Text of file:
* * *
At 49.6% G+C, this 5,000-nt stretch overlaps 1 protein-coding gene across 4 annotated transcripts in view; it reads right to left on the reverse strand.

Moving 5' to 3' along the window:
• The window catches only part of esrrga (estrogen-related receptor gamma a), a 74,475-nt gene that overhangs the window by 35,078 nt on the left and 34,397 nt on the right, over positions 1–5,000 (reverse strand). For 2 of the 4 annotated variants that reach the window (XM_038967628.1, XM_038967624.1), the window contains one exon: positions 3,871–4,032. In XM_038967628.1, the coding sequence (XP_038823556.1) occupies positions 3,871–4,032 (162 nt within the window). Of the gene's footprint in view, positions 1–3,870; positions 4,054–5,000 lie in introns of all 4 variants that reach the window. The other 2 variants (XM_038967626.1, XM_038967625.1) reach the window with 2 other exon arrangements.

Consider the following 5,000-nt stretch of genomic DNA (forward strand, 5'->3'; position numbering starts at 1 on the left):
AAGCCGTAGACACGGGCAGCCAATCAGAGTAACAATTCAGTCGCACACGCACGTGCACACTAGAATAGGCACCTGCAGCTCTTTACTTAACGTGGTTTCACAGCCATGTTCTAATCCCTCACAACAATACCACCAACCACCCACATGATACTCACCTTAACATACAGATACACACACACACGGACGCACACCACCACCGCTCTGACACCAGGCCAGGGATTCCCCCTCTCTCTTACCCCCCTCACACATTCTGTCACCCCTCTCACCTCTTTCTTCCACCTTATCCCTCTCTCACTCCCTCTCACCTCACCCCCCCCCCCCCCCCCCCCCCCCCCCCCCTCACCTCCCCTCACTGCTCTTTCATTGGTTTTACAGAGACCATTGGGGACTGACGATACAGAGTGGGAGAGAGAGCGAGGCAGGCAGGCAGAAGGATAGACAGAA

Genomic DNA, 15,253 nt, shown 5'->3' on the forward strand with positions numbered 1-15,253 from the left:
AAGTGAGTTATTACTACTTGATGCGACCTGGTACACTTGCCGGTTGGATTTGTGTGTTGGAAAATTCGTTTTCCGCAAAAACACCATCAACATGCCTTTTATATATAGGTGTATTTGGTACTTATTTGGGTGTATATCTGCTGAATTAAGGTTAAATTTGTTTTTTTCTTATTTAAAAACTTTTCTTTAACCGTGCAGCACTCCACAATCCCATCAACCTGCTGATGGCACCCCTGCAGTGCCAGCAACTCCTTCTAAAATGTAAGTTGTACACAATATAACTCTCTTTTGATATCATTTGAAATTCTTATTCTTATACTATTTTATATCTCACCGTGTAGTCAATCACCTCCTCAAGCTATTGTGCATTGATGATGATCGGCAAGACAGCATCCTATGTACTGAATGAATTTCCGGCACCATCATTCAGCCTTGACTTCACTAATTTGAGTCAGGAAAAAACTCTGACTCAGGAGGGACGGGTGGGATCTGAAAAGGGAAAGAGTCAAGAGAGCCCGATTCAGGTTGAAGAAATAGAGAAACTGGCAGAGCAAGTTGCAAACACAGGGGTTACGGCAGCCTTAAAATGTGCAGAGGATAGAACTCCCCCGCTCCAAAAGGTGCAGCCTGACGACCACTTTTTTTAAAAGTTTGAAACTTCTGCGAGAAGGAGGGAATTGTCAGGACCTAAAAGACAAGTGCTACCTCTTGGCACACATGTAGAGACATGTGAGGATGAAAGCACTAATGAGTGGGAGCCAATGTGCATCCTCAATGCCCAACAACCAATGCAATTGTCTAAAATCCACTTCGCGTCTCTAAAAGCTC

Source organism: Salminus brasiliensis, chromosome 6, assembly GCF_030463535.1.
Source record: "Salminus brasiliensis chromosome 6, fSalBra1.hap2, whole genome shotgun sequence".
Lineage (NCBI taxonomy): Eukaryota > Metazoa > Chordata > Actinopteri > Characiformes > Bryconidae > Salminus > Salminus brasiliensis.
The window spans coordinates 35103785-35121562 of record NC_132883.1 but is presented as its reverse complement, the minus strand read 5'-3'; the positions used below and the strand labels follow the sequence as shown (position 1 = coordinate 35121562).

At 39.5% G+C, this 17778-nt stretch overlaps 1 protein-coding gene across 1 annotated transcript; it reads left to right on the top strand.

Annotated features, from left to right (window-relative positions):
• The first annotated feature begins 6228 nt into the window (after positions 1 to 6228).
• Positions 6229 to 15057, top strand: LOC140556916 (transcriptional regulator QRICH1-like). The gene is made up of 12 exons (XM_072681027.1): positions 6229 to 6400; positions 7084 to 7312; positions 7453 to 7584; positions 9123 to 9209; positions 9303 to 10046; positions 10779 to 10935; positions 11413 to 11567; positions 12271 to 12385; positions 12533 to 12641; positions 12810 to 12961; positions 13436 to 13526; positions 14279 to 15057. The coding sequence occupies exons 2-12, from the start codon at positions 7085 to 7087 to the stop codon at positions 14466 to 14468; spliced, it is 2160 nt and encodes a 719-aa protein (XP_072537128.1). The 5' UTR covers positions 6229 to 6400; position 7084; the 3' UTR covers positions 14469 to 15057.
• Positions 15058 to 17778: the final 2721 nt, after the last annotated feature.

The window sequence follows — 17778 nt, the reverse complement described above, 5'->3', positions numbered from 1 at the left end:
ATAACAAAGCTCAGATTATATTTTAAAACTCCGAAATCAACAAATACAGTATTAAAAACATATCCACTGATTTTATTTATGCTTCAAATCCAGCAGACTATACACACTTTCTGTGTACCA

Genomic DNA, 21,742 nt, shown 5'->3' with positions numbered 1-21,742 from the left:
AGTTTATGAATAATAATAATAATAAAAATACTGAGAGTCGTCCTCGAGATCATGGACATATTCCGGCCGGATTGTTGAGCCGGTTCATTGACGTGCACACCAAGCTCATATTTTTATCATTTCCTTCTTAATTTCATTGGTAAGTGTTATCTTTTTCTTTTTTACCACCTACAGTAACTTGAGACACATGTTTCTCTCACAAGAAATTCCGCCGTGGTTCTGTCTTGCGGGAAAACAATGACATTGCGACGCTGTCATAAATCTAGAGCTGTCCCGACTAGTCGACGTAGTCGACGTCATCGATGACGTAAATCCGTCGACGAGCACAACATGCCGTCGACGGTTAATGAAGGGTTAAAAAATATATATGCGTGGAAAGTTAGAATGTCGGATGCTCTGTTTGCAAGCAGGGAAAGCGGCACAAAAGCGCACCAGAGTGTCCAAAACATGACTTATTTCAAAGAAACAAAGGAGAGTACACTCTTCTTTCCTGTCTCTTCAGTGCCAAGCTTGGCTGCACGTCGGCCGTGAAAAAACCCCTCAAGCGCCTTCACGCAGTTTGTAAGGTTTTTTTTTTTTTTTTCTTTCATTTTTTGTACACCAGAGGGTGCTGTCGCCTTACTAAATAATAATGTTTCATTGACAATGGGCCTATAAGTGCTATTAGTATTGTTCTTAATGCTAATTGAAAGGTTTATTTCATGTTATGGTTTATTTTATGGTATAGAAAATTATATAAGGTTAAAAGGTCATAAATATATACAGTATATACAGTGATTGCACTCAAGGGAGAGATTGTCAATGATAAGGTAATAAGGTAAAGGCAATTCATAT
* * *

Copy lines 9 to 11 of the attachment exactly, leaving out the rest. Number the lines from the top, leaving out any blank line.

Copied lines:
Source record: "Salminus brasiliensis chromosome 6, fSalBra1.hap2, whole genome shotgun sequence".
Lineage (NCBI taxonomy): Eukaryota > Metazoa > Chordata > Actinopteri > Characiformes > Bryconidae > Salminus > Salminus brasiliensis.
The window spans coordinates 35103785-35121562 of record NC_132883.1 but is presented as its reverse complement, the minus strand read 5'-3'; the positions used below and the strand labels follow the sequence as shown (position 1 = coordinate 35121562).